#Blogamonth Give Thanks

That which is bitter to endure can be sweet to remember…

So as I read the topic for this month’s #blogamonth, all the obvious thoughts flooded my mind- I am so thankful for my children, my wife, my family, my friends, my colleagues, etc.   But as I thought about the topic some more, it occurred to me that there are some things that I am thankful for now, that at the time I was enduring them, I was not so able understand that I was struggling through a challenge, or perhaps I was unable to see the value in overcoming the challenge.

So as to organize chronologically thoughts in a linear manner, I will share some of these experiences for which I am thankful that I have had to endure.

As I have shared very openly, I struggled mightily as a child with what would now be diagnosed as ADHD, and there is high likelihood that I would also have been medicated for my hellacious temper.  My Montessori Principal at Children’s House in Levittown was named Ms. Cannon. She had a big green chair in her office, and a very cool canon right next to the chair.   I remember this because I spent a great deal of time with her in her office.   I don’t remember that time being horrible, or that I was enduring such a hardship; in fact, I have fond memories of those times.  But I can’t tell you the name of any other teacher I had there.  I am thankful for Ms. Cannon, because despite the fact that I spent enough time with her that she is the one I remember from those years, I remember those years fondly.  She obviously never made me feel like a bad kid, even though I was causing trouble.

I also remember Ms. S.  She is the one who sent me home from school in second grade.  I don’t remember what I did, but I do remember always feeling like she never forgave me for it.  Fortunately, I had the appropriately named Mrs. Tickle the next year.  She was a legend at my elementary school.  My sister had her, too.  I am thankful that she made me feel good about myself.  Also, her class is the earliest for which I have very specific vivid memories of lessons and activities.

My first year in junior high, I still had that crazy temper, and the ADHD was in full effect.   Crammed into a public school classroom with 40 kids in a room, I was doomed to fail.  Couple that with my short fuse and a feeling that I wasn’t going to back down from any bullying, I found myself failing all my classes and getting into fights nearly every day.   I also found myself in a very unique situation.  They kicked me out of school.   At the time, it didn’t feel like this would be something that in retrospect would evoke good feelings, but it was a life-changing experience. It gave me the amazing gift of empathy for struggling adolescents. So I am thankful that the two guidance counselors told my parents to put me in military school.   I am also thankful that my parents didn’t listen to them.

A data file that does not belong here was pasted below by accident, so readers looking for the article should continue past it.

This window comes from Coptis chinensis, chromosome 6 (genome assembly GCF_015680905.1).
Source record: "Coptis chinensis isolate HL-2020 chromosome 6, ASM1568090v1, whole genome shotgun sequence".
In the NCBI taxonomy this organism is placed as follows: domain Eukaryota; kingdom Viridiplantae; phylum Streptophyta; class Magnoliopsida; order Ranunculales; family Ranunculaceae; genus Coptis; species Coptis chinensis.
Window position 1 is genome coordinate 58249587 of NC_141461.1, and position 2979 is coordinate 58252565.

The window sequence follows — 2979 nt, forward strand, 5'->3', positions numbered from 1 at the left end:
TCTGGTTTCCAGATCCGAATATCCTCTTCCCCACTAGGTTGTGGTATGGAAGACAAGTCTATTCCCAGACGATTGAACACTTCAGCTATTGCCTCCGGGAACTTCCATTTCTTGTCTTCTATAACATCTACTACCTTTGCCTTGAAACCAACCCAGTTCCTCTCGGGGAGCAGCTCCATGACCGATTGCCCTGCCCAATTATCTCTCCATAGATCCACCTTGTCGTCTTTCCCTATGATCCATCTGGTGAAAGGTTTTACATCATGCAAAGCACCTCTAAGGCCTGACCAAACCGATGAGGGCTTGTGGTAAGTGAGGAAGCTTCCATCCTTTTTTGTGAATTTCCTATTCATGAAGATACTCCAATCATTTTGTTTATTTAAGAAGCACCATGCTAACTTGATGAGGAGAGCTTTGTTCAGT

Instead they put me in a small school where I could get the attention I needed, the positive peer-pressure to motivate me, and the challenge to help me reach my academic potential.  While I was at that Hebrew day school in Bucks County, I was not aware of how negatively some people treated me- nor was I remotely aware of being what many have said was a tortured adolescent. Actually, I was very happy in those days.   I had a feeling of belonging that helped me grow and learn. I am thankful for the adolescent blinders that I had on in those days that kept me from seeing the negativity of the adults around me at school.

One of the most difficult times in my life was my junior year of high school.  In a 9 month span, we lost my mom, my aunt, and my grandmother.   The effects on my family are still lingering.   But at that time, I found myself incredibly fortunate to be in a school that was very much a family.  My teachers, friends, and even people I didn’t know were there to support me through this incredibly difficult time.  I am thankful that I was in that type of school environment.  It certainly represented for me a key element I have always sought in schools where I wanted to work, and in the last few years, in the schools where we send our children.

During my college years, I certainly had some ups and downs.  During one such down time, my actions led to a rift between me and my family.   This rift was accompanied by a new challenge- I had to pay for the rest of my schooling.  This was a monumental obstacle for me.  But I am thankful that I knew at a young age that I wanted to teach and coach.  That aspiration allowed me to see the light at the end of that very dark tunnel.  Once I emerged at the end, I was very thankful that my father had made me work for that degree.  It made such a profound difference in my life- although I wasn’t feeling so warm and fuzzy about it at the time.

In the years since, I have always been cognizant of and openly gracious for people in my life who have supported, guided, and even tough-loved me.  Mentors like Pat Lukacs, Joe Merluzzi, and Neil Gruber at Berkeley Prep- my first teaching job, Rich Basirico at Hilton Head, Bob McGrath at Pine Crest. Good friends and colleagues like Chris Piccone, Joey Walters, Phil Consuegra and others who continue to be a part of my life.